Follow This Blog: RSS feed
Heavy Medal: A Mock Newbery Blog
Inside Heavy Medal

Counting By 7s

I’LL BE THERE by Holly Goldberg Sloan was always on my list of books to read because of the interesting plot summary and the appealing cover art but I never got around to it, so I had to change that this time around when her second book, COUNTING BY 7s, racked up even more starred reviews (four, I believe).  I find this a very strong book, not least of all because it contributes to a couple of our running discussions (more on that later).  Oh, and yes, it also stacks up quite nicely against the Newbery criteria.

I found the writing style extremely funny, insightful, and engaging, whether the story was being narrated from Willow’s first person viewpoint or from the various third person viewpoints–and the juxtaposition of the two creates narrative interest.  I liked every single character in this book; they all seemed real, and funny, and warm.  I did become less interested in the second half of the book, and I’m not sure why.  Did the pacing–my Achilles heel, it would seem–bog down for me?  Did I miss the focus on Willow herself rather than the focus on solving her problems?  I’m not sure.  What I do know is that this is easily one of the better middle grade novels I’ve read this year, and it deserves a place in this conversation.

We’ve been talking recently about books that are too old for the Newbery, and I’ll be curious to know if there are any concerns on that front in regard to this book.  While the main character is twelve, the other two young characters are in high school, and the remaining characters are adults.  Certainly, not as old as FAR FAR AWAY, but still worth talking about as long as we’re discussing the age question.

And you may remember back to our discussion of NAVIGATING EARLY that there are several high profile titles this year that include a character that appears to be on the autism spectrum.  Those others being THE THING ABOUT LUCK, AL CAPONE DOES MY HOMEWORK, THE REAL BOY, and this.  Each autistic characterization is distinctly different and taken together I think they provide a fairly well-rounded picture of what the spectrum includes.  THE REAL BOY and COUNTING BY 7s both have autistic main characters (whereas the others have secondary characters) so I think these two are probably the most ripe for a head-to-head comparison.  What do you think?  Which characterization felt more distinguished?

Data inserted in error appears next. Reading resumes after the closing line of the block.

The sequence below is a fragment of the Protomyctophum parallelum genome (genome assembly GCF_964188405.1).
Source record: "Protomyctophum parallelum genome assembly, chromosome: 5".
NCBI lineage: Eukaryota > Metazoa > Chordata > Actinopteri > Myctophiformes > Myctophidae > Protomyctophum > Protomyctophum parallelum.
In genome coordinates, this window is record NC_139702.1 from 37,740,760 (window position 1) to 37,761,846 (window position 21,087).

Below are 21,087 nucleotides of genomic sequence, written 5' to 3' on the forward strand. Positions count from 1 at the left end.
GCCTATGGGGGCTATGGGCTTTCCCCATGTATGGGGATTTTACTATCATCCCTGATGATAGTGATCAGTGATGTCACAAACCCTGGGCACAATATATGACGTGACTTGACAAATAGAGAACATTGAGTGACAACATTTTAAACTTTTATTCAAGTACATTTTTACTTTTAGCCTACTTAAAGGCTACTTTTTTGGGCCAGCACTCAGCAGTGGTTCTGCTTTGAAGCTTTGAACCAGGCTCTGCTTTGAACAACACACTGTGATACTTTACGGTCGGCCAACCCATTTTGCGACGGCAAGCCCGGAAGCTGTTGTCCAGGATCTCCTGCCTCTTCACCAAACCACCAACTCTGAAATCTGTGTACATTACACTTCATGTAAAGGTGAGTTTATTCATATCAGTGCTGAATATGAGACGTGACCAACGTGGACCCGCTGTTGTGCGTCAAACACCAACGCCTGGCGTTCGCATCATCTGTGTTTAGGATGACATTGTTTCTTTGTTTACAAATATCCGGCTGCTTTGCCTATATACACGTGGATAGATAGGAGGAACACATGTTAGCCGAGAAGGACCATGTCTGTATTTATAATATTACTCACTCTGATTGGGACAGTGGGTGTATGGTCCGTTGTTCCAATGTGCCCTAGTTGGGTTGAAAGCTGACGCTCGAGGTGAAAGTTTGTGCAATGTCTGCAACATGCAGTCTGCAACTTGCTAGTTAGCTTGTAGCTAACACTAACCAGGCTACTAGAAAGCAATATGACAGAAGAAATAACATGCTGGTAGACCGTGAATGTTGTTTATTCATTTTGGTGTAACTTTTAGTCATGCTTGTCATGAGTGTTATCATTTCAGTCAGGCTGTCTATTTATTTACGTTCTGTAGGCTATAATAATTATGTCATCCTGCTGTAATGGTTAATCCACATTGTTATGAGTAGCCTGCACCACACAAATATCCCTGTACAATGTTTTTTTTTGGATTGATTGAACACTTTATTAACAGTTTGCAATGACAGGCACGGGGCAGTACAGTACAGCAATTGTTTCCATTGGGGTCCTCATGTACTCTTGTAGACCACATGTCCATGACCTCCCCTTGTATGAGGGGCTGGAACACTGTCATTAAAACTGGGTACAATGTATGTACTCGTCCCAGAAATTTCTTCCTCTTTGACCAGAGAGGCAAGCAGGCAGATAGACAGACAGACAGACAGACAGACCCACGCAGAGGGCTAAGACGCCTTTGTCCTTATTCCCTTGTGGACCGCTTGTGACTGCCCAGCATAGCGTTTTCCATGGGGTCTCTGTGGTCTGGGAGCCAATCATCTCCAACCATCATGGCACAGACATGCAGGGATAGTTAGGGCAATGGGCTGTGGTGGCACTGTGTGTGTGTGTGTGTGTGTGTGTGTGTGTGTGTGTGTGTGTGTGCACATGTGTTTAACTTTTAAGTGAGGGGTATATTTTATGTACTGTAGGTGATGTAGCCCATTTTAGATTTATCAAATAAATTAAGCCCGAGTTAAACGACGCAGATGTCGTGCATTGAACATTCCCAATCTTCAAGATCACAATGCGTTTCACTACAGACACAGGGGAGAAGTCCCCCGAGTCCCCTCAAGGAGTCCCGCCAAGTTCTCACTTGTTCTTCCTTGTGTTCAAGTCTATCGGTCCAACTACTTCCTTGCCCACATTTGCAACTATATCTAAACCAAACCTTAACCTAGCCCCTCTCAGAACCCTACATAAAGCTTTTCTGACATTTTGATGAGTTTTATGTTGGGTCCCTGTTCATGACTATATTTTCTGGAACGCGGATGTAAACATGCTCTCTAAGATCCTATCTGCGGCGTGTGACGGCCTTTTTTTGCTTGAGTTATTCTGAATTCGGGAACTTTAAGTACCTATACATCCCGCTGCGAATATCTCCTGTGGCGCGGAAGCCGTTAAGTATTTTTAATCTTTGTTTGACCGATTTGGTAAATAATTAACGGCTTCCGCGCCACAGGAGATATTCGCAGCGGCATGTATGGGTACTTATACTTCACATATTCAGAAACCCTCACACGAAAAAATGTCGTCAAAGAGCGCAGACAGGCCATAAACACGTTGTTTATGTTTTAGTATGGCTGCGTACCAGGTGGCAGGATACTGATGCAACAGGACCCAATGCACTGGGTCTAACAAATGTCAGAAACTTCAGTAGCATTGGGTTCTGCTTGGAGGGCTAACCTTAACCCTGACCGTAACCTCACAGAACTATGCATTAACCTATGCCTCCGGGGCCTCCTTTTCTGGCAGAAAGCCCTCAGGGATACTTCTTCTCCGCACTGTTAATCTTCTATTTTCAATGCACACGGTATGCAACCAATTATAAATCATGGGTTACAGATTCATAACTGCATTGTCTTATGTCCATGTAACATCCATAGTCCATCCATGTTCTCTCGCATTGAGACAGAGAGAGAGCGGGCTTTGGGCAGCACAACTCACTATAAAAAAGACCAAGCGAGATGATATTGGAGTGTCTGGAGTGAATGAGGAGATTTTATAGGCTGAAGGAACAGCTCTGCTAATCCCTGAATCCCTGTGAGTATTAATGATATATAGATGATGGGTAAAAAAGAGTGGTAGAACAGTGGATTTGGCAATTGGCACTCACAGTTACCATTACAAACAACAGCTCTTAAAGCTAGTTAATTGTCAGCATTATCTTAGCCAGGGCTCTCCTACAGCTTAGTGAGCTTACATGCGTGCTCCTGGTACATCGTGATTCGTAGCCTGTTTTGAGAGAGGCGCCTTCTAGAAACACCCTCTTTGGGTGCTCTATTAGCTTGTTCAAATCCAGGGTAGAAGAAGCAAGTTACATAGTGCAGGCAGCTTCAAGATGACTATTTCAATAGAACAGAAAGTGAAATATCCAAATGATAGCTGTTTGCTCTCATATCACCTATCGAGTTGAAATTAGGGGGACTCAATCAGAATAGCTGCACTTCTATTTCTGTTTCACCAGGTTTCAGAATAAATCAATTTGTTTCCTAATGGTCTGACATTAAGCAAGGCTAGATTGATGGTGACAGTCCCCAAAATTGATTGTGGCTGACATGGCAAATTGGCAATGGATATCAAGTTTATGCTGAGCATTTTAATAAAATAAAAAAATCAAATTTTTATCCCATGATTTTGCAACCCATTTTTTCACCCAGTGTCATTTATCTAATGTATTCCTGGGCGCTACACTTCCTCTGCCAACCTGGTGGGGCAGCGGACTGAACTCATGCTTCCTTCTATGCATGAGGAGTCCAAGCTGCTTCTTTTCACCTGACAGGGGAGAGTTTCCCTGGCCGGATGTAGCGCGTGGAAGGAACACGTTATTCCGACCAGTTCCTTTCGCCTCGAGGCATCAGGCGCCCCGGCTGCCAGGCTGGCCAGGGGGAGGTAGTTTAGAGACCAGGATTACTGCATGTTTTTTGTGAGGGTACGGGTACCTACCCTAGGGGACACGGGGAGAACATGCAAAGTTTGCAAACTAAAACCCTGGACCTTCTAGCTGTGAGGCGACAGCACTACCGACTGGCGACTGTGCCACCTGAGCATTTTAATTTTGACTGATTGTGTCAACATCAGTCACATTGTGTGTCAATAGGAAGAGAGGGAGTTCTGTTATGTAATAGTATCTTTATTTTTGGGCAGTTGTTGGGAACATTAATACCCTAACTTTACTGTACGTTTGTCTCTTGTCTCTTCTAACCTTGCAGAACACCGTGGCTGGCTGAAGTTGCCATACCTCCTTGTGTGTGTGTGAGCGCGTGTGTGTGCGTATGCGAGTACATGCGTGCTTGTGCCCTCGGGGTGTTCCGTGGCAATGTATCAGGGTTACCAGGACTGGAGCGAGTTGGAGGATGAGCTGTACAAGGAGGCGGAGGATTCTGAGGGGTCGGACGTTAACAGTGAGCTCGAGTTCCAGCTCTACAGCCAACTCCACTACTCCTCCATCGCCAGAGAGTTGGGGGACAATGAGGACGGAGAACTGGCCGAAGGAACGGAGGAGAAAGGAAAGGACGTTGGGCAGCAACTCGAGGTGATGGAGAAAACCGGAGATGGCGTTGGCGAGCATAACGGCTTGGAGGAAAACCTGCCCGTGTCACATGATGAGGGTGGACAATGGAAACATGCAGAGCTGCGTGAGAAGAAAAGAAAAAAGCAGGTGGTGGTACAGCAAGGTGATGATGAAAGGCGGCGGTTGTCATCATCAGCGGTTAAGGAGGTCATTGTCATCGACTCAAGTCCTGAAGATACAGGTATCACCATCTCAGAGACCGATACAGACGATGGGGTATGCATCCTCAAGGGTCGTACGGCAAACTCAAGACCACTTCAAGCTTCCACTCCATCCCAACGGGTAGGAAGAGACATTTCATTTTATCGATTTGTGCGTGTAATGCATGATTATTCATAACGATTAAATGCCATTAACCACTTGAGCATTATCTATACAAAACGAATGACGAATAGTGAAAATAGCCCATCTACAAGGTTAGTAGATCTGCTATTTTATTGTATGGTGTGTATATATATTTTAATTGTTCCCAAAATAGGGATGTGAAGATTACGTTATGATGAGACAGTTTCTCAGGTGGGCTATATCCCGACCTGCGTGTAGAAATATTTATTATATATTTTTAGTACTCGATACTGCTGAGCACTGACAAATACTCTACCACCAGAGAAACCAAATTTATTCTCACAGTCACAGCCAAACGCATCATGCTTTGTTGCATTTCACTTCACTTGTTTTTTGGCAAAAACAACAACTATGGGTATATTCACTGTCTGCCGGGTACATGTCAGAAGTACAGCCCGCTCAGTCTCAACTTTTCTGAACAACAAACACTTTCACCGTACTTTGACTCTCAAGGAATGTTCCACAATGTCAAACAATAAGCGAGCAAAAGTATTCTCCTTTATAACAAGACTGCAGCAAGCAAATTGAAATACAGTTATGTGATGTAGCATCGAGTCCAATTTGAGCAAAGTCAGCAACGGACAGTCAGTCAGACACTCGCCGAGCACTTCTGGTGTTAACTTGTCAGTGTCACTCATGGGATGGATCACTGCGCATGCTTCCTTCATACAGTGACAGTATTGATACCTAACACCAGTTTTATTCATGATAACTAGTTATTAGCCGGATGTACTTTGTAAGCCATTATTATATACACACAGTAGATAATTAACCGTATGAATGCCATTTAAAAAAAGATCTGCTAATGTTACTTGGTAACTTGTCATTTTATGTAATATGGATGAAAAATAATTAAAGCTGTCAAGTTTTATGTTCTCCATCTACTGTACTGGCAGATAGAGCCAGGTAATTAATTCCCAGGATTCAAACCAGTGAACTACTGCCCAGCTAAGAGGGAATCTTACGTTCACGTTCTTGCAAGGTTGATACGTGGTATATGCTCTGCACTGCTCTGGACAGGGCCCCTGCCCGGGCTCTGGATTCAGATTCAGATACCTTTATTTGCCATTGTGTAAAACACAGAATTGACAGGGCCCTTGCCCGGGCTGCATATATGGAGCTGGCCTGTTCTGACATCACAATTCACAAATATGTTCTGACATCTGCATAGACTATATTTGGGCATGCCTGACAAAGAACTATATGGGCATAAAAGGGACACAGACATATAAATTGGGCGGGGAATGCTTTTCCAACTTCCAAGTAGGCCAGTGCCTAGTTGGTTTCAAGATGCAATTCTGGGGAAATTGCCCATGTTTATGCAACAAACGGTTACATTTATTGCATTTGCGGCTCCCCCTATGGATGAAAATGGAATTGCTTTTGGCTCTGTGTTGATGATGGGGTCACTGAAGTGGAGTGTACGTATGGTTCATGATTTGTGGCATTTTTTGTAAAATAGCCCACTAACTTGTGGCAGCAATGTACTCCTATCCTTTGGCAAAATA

Jonathan Hunt About Jonathan Hunt

Jonathan Hunt is the Coordinator of Library Media Services at the San Diego County Office of Education. He served on the 2006 Newbery committee, and has also judged the Caldecott Medal, the Printz Award, the Boston Globe-Horn Book Awards, and the Los Angeles Times Book Prize. You can reach him at


  1. Kristine A says:

    Based on what I have read this year, this is my standout. It’s voice, characterization, and sentence level writing are all distinguished. I heart this book. The plot did turn out a little loose at the end, with what I consider it’s weakest component: the ending. I did feel the second half lacked for me, but wasn’t sure if that was because my ARC kindle edition skipped pages at a time.

    I was surprised that you characterized Willow as on the autism spectrum, because in my own reading she was more just a quirky prodigy. Maybe it was because she was so acutely observant of social cues and nonverbal language of those around her that I didn’t identify her as on the spectrum. I admit I’m not an expert on the spectrum, though.

    As a former foster parent I was pleased with the representation of ‘the system’, the good, bad, and ugly. I appreciated the symbolism in the parallel story of the plants – I prefer deeper meanings to be subtle, and less in your face (I’m looking at you ‘Navigating Early’ and ‘Okay for Now’).

    • Jonathan Hunt Jonathan Hunt says: